However, content on Taliban social media is very similar to Islamic State when it comes to engaging supporters. This is the view of Magno Paganeli, professor at FAESP and researcher in the Working Group on the Middle East and the Muslim World at USP. For him, who studied IS communication on networks, the Taliban follows a Western propaganda model:

“First, the Taliban, like the Islamic State, creates the representation of an ideal world on the networks. A place of peace where everyone wants to live. Second, the group now reinforces political ideals and values ​​through more up-to-date formats such as videos or montages. Ultimately, the Taliban use the platforms to recruit and garner followers — it remains to be seen what the effect will be on people in the West.”

According to the researcher, at its peak, the Islamic State had, on average, 70 thousand accounts on Facebook, Twitter and Telegram. As much as platforms erased some of these profiles, they were reinstated by terrorists. “The number of accounts was stable,” says Paganeli.

“In all processes of political disruption, one of the first effects we always observe is the disruption of access to social networks. This happened, for example, in Cuba. But since taking power, the Taliban has not stopped access to platforms like Facebook. This means that there is an interest in keeping them in the air”, completes Uebel.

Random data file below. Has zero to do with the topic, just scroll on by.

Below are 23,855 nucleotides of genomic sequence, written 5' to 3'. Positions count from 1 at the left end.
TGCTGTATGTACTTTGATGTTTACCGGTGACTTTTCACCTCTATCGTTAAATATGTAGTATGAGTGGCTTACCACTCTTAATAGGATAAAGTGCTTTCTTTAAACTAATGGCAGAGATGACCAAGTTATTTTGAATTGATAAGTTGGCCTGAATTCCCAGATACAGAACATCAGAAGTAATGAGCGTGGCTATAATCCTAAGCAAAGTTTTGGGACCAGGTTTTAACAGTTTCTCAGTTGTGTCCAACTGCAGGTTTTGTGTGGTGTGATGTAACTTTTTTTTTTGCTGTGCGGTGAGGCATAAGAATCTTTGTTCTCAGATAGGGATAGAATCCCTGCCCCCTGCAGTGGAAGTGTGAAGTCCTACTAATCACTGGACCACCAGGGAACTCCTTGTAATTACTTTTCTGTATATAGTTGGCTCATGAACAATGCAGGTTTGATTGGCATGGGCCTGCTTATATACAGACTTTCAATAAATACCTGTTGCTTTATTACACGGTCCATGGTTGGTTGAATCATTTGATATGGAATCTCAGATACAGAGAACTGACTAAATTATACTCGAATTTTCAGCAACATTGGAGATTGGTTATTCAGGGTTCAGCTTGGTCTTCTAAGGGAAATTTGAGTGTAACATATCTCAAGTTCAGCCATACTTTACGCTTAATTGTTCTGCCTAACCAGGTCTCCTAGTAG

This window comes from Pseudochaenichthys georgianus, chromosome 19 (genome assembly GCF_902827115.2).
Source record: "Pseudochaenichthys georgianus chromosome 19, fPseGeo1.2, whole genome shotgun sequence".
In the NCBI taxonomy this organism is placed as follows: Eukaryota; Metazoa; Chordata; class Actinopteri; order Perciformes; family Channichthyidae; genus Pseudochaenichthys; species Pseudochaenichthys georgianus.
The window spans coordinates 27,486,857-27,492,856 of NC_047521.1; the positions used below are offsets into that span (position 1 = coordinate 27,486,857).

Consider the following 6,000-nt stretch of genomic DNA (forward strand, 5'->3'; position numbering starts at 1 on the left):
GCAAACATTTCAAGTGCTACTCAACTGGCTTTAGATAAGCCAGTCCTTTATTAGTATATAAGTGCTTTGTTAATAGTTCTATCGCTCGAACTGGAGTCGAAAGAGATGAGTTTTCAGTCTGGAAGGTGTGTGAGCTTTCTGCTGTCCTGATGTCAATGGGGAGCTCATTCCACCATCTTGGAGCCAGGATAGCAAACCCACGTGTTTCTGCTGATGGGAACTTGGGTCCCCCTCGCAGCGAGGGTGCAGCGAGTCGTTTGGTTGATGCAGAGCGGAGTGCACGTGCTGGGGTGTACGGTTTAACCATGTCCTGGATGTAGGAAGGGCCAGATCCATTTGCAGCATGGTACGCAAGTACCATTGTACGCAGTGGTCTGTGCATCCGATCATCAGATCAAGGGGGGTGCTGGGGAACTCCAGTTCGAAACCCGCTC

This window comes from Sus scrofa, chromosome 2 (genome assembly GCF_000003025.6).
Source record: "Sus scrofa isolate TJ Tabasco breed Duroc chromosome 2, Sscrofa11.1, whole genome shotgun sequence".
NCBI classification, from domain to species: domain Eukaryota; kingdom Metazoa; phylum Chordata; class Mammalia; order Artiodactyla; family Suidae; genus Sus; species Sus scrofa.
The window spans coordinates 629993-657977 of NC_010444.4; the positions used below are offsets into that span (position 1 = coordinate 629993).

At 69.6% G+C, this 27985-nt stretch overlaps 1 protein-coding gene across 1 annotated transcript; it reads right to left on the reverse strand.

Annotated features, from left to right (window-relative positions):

In fact, keeping popular Afghan social media and messaging apps like WhatsApp and Telegram seems better than the opposite alternative. In an interview with Bloomberg, Atlantic Council researcher Emerson Brooking points out that many Afghans were introduced over the decade to the internet and cell phone. Now, 9 out of 10 use a personal access device, while 40% are able to surf the internet.

Social networks try to contain Taliban growth

The challenge for Western technology companies is far greater than it was years ago. They sometimes depend on government definitions to apply some moderation rules, especially the “dangerous organizations” that belongs to the Taliban.

The US State Department defines a “terrorist organization” as only the Pakistani wing of the Taliban, not the Afghan division of the extremist organization. The Taliban in Afghanistan, however, is cited in the US Office of Control over Foreign Resources’ sanctions list as a “dangerous organization.”

It is based on this list that Facebook started banning Taliban-related accounts on both its social network and WhatsApp, popular in Afghanistan. The company framed the extremist group as a “dangerous organization” and even brought down an emergency hotline set up by the Taliban on WhatsApp for Afghans to report incidents of violence.

YouTube told the Washington Post which also recognizes US sanctions imposed on the Taliban, and has been taking down videos and channels related to the radical faction.


Taliban created a profile to publicize the construction of infrastructure on social networks (Image: Disclosure)

Twitter, despite keeping the profiles of Taliban spokespersons online, told the Business Insider who remains vigilant to the situation in Afghanistan, and commented that “thousands of people are using the network to call for help and help.”

Experts interviewed by Tecnoblog believe that the Taliban should not confiscate cell phones from the population, as it is using mobile media to publicize an image that clashes with the radical principles used as the basis for the group’s doctrine.

“I don’t believe in this new image that the Taliban builds on the networks, not least because it compromises political support for the group, in addition to tarnishing its tradition: it’s a totally different posture from what we’ve seen in the past,” says professor Roberto Uebel.